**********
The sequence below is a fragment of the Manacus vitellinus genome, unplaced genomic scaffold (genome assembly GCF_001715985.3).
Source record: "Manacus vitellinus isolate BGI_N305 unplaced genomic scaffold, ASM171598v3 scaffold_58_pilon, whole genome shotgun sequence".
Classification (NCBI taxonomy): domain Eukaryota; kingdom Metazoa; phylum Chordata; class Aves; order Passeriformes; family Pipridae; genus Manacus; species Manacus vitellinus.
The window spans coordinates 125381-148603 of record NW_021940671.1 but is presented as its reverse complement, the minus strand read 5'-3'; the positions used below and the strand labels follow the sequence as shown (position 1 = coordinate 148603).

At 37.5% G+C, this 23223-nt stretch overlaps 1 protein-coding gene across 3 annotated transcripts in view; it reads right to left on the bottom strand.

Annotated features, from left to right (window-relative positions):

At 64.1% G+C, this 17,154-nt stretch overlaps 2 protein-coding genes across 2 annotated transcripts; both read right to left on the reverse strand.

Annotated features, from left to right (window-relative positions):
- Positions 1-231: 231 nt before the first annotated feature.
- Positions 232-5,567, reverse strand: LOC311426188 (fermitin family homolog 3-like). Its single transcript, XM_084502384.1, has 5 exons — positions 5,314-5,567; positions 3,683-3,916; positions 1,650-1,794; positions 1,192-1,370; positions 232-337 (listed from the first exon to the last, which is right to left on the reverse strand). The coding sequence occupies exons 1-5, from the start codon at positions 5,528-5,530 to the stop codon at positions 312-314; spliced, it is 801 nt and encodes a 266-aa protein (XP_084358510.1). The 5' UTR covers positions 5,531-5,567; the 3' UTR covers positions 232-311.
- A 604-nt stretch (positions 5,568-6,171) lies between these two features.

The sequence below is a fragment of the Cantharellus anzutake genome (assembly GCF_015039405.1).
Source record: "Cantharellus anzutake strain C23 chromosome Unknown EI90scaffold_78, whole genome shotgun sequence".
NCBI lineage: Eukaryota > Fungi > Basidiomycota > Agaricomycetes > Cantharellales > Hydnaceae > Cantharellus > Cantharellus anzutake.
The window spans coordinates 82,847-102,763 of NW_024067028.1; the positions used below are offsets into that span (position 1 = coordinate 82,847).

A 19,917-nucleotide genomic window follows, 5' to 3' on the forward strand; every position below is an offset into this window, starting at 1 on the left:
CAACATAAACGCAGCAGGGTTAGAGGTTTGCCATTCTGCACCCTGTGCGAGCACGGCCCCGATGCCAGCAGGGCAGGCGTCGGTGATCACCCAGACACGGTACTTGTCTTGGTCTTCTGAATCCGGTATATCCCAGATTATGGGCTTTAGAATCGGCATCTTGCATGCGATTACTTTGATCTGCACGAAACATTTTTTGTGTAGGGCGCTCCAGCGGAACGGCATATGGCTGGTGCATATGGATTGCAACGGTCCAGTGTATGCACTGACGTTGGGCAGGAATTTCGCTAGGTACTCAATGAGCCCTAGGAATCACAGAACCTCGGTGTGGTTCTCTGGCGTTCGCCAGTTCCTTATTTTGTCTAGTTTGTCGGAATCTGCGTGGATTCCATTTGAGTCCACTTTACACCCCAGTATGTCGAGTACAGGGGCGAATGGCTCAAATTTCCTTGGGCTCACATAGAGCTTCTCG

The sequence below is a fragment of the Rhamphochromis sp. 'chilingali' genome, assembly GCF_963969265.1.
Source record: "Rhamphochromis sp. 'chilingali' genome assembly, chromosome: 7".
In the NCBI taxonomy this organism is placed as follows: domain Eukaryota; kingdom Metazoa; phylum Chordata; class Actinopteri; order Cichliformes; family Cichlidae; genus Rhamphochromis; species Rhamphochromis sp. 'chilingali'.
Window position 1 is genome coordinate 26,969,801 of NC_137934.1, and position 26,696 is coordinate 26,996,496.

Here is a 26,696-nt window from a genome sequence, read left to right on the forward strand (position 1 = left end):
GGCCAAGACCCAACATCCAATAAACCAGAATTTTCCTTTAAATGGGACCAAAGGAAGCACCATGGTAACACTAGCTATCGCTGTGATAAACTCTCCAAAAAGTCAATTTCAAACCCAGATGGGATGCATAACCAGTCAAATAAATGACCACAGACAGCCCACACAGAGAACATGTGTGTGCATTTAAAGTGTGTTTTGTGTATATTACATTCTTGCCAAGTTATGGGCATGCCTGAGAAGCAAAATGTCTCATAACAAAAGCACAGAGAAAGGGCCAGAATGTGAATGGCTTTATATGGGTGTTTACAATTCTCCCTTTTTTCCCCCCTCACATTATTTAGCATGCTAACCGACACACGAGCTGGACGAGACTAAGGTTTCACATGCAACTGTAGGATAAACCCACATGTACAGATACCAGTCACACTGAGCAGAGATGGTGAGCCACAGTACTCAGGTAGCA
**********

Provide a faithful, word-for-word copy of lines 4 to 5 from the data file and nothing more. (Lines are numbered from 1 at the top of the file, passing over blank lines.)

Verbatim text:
The window spans coordinates 125381-148603 of record NW_021940671.1 but is presented as its reverse complement, the minus strand read 5'-3'; the positions used below and the strand labels follow the sequence as shown (position 1 = coordinate 148603).

At 37.5% G+C, this 23223-nt stretch overlaps 1 protein-coding gene across 3 annotated transcripts in view; it reads right to left on the bottom strand.